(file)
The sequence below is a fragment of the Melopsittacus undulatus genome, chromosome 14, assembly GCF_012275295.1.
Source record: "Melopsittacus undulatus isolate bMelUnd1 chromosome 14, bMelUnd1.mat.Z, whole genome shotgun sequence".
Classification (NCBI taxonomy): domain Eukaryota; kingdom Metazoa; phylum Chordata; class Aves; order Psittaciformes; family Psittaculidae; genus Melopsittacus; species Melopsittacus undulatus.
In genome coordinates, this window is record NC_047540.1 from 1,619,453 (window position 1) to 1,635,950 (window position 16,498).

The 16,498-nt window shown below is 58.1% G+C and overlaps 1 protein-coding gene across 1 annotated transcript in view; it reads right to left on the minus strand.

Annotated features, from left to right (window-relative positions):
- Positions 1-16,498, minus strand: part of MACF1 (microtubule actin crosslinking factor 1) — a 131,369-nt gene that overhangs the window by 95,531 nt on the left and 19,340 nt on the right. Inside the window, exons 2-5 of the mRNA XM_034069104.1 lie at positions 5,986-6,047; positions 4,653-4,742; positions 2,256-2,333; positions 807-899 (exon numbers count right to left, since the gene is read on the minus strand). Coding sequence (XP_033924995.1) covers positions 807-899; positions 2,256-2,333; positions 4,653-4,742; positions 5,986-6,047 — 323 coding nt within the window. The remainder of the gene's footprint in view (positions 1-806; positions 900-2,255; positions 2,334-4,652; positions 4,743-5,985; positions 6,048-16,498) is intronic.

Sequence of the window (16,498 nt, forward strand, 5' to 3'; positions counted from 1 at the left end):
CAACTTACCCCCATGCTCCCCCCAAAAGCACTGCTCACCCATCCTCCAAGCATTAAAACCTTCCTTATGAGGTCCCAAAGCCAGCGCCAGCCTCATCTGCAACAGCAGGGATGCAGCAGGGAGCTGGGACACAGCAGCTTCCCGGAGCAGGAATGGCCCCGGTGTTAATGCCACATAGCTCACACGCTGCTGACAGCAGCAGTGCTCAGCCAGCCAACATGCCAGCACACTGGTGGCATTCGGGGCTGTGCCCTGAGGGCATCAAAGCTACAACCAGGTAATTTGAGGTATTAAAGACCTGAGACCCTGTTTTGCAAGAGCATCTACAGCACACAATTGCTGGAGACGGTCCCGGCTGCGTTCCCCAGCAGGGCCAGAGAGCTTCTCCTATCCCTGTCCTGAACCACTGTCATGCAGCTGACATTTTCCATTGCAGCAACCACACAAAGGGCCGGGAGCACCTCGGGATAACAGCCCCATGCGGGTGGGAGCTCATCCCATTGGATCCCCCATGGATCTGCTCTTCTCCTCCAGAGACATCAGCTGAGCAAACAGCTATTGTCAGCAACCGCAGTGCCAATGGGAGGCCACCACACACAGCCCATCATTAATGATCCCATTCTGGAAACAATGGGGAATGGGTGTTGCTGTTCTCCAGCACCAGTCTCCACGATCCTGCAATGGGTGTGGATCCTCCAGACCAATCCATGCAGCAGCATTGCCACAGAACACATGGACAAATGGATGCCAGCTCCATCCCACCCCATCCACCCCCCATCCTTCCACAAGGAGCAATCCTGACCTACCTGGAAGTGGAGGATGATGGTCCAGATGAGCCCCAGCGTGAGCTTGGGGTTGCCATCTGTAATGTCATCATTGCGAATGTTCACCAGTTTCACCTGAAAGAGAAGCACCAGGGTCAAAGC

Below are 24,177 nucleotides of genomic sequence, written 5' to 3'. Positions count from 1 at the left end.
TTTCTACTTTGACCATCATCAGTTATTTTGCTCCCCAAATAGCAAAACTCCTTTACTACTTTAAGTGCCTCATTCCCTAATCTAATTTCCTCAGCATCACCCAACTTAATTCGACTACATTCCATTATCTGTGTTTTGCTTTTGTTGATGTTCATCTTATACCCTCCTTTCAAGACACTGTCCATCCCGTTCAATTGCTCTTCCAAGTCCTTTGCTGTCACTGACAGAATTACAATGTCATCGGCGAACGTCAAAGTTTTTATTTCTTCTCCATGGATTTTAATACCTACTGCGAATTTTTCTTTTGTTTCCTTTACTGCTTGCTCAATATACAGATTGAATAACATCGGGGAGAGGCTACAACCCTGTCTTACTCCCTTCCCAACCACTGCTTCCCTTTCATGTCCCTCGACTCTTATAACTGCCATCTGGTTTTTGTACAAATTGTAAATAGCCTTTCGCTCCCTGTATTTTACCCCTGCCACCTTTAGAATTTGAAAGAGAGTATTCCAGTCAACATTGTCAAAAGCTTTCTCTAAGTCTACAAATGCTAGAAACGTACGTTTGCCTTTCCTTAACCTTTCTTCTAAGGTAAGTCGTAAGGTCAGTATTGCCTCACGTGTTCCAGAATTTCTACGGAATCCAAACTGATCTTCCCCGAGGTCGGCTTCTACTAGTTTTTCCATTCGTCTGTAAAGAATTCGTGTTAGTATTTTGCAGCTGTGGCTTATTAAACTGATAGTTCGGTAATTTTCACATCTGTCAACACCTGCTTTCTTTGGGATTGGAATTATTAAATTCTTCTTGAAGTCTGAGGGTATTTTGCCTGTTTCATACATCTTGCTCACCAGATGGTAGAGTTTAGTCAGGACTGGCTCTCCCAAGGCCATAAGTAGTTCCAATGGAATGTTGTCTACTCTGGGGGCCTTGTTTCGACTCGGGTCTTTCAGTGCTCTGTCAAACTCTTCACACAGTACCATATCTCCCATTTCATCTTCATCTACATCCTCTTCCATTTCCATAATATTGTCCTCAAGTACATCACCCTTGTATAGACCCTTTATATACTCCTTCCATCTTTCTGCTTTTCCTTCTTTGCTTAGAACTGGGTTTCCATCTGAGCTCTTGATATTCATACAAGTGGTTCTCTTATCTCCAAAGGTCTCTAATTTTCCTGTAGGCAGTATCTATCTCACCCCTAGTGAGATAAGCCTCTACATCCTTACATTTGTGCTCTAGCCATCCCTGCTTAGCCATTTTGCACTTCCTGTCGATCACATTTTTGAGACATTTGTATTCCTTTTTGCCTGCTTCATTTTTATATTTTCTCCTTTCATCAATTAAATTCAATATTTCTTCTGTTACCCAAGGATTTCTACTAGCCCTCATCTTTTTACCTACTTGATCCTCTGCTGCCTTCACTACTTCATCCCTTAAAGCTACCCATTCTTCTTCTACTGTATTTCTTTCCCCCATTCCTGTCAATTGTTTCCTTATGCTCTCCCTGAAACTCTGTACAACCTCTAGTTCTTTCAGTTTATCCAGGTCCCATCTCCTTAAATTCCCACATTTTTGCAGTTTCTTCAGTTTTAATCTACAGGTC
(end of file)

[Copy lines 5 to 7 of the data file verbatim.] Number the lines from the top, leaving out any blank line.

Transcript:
The 16,498-nt window shown below is 58.1% G+C and overlaps 1 protein-coding gene across 1 annotated transcript in view; it reads right to left on the minus strand.

Annotated features, from left to right (window-relative positions):
- Positions 1-16,498, minus strand: part of MACF1 (microtubule actin crosslinking factor 1) — a 131,369-nt gene that overhangs the window by 95,531 nt on the left and 19,340 nt on the right. Inside the window, exons 2-5 of the mRNA XM_034069104.1 lie at positions 5,986-6,047; positions 4,653-4,742; positions 2,256-2,333; positions 807-899 (exon numbers count right to left, since the gene is read on the minus strand). Coding sequence (XP_033924995.1) covers positions 807-899; positions 2,256-2,333; positions 4,653-4,742; positions 5,986-6,047 — 323 coding nt within the window. The remainder of the gene's footprint in view (positions 1-806; positions 900-2,255; positions 2,334-4,652; positions 4,743-5,985; positions 6,048-16,498) is intronic.